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Medical School Interviews Tips and Guide

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Many interviews now include questions regarding ethics, policy, and current events. During interview season, be sure to stay up-to-date on all current events, but especially those related to health care. Health care reform is again in the headlines given the recent election - do you know the specifics of the debate? What do you think about the healthcare reform bill passed by the Obama administration? What do you think about some of the Republican ideas to change it? You don't have to be an expert, but you should know the lingo and be able to intelligently express your opinion. Ethics questions on issues such as abortion, euthanasia, physician-assisted suicide, and stem cell research have also become popular.

How can you prepare? I suggest reading your local paper but also browse national papers such as the New York Times. The Economist politics and business in review sections at the beginning of every magazine provide excellent current event summaries. Subscribing to The Economist is pricey but you can read these two sections at the library in less than ten minutes.

Whether you are preparing for your first medical school interview or your tenth, practice is the key to a successful interview experience. Practice the most typical questions asked in medical school interviews. There are many lists out there on the Internet.

Practice answering questions out loud in front of a mirror. You will be surprised by the habits you will discover, such as playing with a ring, wrying hands, or foot tapping. Practice limiting such distracting movements. Practice by tape recording your answers. Isn't it amazing how many times your say "like" and "um." Practice not using those unprofessional, filler words.

Ideally, you should arrange for a mock interview with an admissions consultant or medical school counselor. This mock interview should be as close to real as possible - do everything you will do on interview day including wearing your suit, using an office setting, and answering each question to the best of your ability.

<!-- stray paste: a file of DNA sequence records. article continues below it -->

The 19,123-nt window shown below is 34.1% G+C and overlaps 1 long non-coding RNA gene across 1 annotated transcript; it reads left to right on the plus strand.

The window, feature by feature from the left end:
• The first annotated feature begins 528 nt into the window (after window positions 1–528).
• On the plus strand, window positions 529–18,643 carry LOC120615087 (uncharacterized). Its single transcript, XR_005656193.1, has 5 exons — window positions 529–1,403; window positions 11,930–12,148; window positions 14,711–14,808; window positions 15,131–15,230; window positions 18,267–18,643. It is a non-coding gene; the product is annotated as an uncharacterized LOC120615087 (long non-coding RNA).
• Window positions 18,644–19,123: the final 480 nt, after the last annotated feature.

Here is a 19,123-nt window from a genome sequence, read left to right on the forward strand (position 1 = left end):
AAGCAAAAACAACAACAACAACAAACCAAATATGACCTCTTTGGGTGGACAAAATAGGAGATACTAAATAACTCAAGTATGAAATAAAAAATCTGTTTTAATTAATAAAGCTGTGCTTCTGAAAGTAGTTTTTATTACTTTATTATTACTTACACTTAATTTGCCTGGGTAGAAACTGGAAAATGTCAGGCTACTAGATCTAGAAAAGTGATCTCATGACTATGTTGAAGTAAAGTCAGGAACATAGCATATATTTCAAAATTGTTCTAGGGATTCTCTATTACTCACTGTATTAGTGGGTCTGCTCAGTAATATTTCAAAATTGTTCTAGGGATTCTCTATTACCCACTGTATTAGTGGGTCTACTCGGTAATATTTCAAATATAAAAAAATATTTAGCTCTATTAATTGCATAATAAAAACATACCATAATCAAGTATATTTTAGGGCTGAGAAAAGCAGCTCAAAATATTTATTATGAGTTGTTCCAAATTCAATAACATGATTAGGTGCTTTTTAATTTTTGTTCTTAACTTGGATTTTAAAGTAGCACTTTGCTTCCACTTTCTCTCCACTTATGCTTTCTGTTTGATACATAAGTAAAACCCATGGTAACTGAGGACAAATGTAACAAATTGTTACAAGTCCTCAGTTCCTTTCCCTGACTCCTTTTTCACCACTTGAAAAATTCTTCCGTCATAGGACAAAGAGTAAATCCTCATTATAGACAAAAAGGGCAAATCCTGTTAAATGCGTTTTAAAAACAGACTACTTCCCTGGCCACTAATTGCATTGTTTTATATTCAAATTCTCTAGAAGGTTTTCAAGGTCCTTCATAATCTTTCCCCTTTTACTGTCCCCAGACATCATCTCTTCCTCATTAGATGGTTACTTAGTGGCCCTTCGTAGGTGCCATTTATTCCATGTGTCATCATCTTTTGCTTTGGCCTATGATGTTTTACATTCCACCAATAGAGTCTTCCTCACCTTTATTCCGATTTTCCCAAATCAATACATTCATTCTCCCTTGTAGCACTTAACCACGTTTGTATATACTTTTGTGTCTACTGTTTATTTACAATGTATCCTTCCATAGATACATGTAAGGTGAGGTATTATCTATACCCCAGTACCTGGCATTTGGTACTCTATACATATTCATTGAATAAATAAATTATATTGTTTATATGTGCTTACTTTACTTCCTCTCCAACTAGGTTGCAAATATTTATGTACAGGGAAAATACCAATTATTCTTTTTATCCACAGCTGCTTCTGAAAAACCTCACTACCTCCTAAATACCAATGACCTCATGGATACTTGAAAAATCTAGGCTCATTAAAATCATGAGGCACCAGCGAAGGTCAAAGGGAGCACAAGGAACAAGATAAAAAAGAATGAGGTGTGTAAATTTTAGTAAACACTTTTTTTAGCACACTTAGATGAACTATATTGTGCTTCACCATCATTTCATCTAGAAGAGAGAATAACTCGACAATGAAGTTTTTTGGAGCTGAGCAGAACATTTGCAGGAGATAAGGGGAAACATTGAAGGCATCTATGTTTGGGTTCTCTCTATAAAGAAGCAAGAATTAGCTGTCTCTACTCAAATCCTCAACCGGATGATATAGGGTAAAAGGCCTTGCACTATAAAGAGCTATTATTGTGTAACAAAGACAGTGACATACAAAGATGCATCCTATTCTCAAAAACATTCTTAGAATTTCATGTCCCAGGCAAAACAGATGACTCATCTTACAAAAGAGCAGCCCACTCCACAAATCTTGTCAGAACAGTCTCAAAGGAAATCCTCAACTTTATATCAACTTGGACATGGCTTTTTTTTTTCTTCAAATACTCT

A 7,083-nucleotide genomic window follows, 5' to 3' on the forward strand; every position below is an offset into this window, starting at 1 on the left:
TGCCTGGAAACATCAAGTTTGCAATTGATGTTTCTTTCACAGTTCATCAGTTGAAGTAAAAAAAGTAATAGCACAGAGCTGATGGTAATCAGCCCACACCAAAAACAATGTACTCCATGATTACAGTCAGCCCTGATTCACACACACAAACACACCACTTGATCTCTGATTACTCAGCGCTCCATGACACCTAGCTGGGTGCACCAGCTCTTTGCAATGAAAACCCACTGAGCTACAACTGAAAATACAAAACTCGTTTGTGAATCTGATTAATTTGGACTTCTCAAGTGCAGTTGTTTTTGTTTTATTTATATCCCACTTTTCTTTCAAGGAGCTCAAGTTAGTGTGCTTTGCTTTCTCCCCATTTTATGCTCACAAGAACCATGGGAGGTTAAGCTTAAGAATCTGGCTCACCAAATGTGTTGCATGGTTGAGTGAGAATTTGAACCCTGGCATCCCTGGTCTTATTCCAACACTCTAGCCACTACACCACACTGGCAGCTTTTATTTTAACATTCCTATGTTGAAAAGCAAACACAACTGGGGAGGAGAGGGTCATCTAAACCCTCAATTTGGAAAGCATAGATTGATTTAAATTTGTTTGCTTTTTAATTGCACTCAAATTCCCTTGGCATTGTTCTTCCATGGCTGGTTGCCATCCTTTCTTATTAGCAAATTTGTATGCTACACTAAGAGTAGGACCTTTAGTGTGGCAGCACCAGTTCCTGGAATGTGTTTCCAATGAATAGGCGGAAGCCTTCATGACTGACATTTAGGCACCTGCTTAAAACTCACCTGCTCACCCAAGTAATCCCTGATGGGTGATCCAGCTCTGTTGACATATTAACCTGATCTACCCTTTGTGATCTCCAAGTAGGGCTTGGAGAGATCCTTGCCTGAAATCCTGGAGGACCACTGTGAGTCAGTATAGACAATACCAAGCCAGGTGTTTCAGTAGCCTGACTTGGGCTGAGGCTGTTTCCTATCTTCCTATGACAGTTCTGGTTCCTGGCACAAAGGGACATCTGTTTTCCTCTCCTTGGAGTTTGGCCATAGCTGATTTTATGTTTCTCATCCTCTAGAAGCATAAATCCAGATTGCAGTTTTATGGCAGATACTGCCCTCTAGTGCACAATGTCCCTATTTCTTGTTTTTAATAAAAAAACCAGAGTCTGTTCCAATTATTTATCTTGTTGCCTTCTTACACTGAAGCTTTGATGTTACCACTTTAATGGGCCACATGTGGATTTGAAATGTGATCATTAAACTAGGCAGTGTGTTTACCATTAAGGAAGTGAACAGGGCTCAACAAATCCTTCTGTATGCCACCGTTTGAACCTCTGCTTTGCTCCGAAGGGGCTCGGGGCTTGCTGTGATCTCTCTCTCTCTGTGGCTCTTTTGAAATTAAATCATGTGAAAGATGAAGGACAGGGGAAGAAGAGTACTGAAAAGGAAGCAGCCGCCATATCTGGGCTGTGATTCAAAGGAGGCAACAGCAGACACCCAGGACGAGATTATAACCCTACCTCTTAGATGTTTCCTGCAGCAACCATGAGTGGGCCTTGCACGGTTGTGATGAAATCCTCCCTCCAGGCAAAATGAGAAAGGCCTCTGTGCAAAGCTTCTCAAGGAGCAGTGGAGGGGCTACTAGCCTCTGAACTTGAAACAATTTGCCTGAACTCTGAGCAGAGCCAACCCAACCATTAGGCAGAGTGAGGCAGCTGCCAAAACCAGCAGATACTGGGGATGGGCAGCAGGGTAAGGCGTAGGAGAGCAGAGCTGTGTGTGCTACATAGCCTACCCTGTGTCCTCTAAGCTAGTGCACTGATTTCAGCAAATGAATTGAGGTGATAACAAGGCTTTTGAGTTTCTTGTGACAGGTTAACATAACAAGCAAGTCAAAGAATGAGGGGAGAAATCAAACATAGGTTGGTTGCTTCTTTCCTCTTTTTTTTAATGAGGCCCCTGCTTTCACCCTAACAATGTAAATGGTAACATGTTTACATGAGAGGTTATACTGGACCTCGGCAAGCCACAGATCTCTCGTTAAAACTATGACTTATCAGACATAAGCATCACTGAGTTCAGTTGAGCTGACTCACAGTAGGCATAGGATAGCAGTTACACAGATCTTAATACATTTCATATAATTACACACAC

The medical school interview season is not the time to experiment with that mohawk you always wanted. Keep the hair clean and simple. Men with long hair do not need to cut it all off, just keep it clean and out of your face. The same rules apply to women.

As for jewelry, earrings in men are always a point of controversy. If your earring is an important part of who you are, leave it in. But if it's just a piece of jewelry, I would take it out. Body piercings that show (nose ring, tongue ring, eyebrow ring, etc) fall under the same general guidelines as earrings. Wear it if it is a huge part of who you are. Lose it for a day if it isn't.

All interviews start with a first impression. This means you need to be well dressed and well groomed. Once you are a physician, your patients will want you to look put together. And so do the interviewers. It may seem cliche and shallow, but you need to look good.

The suit is the staple of anyone heading out on the medical school interview trail. Despite popular opinion, it does not have to be black and boring! Yes, dark/neutral color is likely best (blue, grey, camel) but you don't have to give up all style for interviews. Your goal is to look sharp and professional instead of boring and drab.

Don't forget the importance of shoes. These shoes need to be incredibly comfortable, work in various climates, and look classy. At some schools, the majority of your interview time will be spent walking. Make sure the shoes are clean and shined. Yes, I mean go out and buy real shoe polish and scrub the shoes before every interview. Shined, well-kept shoes show a person is detail-oriented and dedicated to an overall polished look.

Need help with your interview style? E-mail info@MDadmit.com or call 415.939.5251 to put a Harvard/Stanford MD and medical school admissions expert to work for you!
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